Apple ($531; AAPL) debuted CarPlay, a mobile operating system that integrates the iPhone with the dashboard and speaker systems in Volvo, Mercedes-Benz, and Ferrari vehicles on display at the Geneva International Motor Show. It has also announced CarPlay partnerships with many other automakers, including Ford Motor ($15; F), General Motors ($37; GM), Honda Motor ($37; HMC), and Toyota Motor ($115; TM). In other news, Apple said Luca Maestri, vice president of finance, will become chief financial officer when Peter Oppenheimer retires in September. Apple is a Buy and a Long-Term Buy. Ford, GM, and Toyota are rated B (average).
Skyworks Solutions ($37; SWKS) initiated a quarterly dividend of $0.11 per share, payable in the June quarter. Skyworks' free cash flow has risen in 10 of the past 12 quarters and totaled $397 million, up 64%, in the 12 months ended December. Skyworks Solutions, now yielding 1.2%, is a Focus List Buy and a Long-Term Buy.
Qualcomm ($76; QCOM) raised its quarterly dividend 20% — its fifth double-digit hike in as many years — to $0.42 per share. The dividend payable March 26 will be $0.35, with the new rate taking effect for the following payment, most likely in June. The company also boosted its share-repurchase plan by $5 billion to $7.8 billion, enough to buy back about 6% of outstanding stock at current prices. Qualcomm is a Focus List Buy and a Long-Term Buy.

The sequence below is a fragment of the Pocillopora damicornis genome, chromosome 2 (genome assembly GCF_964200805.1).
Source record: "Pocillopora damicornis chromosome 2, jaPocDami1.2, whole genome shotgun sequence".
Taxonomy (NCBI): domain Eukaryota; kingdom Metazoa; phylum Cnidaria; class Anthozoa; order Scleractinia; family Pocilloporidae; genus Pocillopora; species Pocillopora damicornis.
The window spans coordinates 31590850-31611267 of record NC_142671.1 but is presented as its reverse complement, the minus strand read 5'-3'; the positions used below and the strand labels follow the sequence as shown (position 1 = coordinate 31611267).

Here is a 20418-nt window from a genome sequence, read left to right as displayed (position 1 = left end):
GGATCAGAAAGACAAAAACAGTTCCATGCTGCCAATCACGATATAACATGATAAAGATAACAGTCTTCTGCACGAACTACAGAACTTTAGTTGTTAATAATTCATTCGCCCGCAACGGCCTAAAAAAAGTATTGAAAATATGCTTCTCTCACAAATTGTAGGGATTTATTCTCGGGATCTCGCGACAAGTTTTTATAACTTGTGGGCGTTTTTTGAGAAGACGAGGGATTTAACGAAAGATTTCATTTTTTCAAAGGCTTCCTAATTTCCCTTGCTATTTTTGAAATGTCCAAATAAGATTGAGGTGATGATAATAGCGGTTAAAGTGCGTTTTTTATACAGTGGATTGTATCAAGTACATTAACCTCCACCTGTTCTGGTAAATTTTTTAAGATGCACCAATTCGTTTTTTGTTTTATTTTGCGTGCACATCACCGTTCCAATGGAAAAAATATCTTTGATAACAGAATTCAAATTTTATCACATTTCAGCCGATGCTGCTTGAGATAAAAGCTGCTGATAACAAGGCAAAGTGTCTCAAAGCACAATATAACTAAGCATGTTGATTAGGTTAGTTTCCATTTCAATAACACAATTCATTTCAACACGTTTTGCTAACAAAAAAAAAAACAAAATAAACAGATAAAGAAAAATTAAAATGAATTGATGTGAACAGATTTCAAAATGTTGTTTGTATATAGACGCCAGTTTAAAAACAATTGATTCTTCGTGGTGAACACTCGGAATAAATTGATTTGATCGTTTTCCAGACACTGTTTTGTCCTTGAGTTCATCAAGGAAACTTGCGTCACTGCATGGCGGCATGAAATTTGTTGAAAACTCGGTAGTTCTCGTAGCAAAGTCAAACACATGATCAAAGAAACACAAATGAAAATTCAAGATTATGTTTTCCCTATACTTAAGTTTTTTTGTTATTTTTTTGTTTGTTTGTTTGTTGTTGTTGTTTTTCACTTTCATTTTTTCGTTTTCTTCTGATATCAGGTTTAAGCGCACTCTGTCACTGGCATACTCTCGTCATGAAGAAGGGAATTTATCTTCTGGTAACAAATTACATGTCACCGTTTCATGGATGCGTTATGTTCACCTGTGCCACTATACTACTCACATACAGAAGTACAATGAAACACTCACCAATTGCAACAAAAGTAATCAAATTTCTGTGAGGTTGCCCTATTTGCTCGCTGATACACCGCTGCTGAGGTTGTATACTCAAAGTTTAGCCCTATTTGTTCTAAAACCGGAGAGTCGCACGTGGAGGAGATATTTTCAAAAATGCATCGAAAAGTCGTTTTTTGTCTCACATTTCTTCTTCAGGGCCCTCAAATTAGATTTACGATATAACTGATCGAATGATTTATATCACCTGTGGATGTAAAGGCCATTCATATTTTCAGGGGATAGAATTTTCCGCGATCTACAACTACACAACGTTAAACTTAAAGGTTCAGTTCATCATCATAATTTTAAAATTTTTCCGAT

Dover ($79; DOV) spun off its Knowles ($31; KN) unit, distributing one share of Knowles for every two shares of Dover. Knowles makes audio equipment, such as microphones, speakers, receivers, and hearing aids. Knowles generated sales of roughly $1.2 billion last year, or 14% of Dover's total revenue and three-fourths of its communication revenue. Knowles does not yet receive a score in Quadrix, and we do not intend to follow the stock. Investors should sell Knowles.
The spin-off should boost Dover's profit margins and reduce overseas exposure. Engineered systems now account for about 51% of Dover's revenue, followed by energy (31%), printing and identification (14%), and communication technology (5%). Without Knowles, Dover expects earnings per share to rise 7% to 11% this year on revenue growth of 5% to 6%. The stock's trailing P/E ratio is 18 excluding Knowles, a 19% premium to its five-year average though 16% below the median for S&P 1500 industrial-machinery stocks. Dover remains a Long-Term Buy.
Kroger ($42; KR) shares rallied on a report that the grocer may submit a takeover bid for Safeway ($40; SWY), which has already attracted a $9 billion offer from private-equity firm Cerberus Capital Management. Kroger, a Focus List Buy and Long-Term Buy, was expected to report January-quarter results March 6, after our deadline.
Comcast ($51; CMCSa) is reportedly weighing its options to divest about 3 million subscribers should it win approval to complete a proposed $45 billion acquisition of Time Warner Cable ($140; TWC). It could spin off the subscribers into a separate company or sell them to one of several interested rivals. Together, Comcast and Time Warner have about 33 million subscribers. Comcast is willing to divest the subscribers to keep the combined company's assets from exceeding 30% of the U.S. pay-TV market.
The 30% cap set by the Federal Communications Commission no longer has legal meaning, as a federal appeals court has twice invalidated it, most recently in 2009. However, the sale of subscribers is presumably designed to appease the FCC. Comcast is a Buy and a Long-Term Buy.
Norfolk Southern ($94; NSC) is being added to the Long-Term Buy List.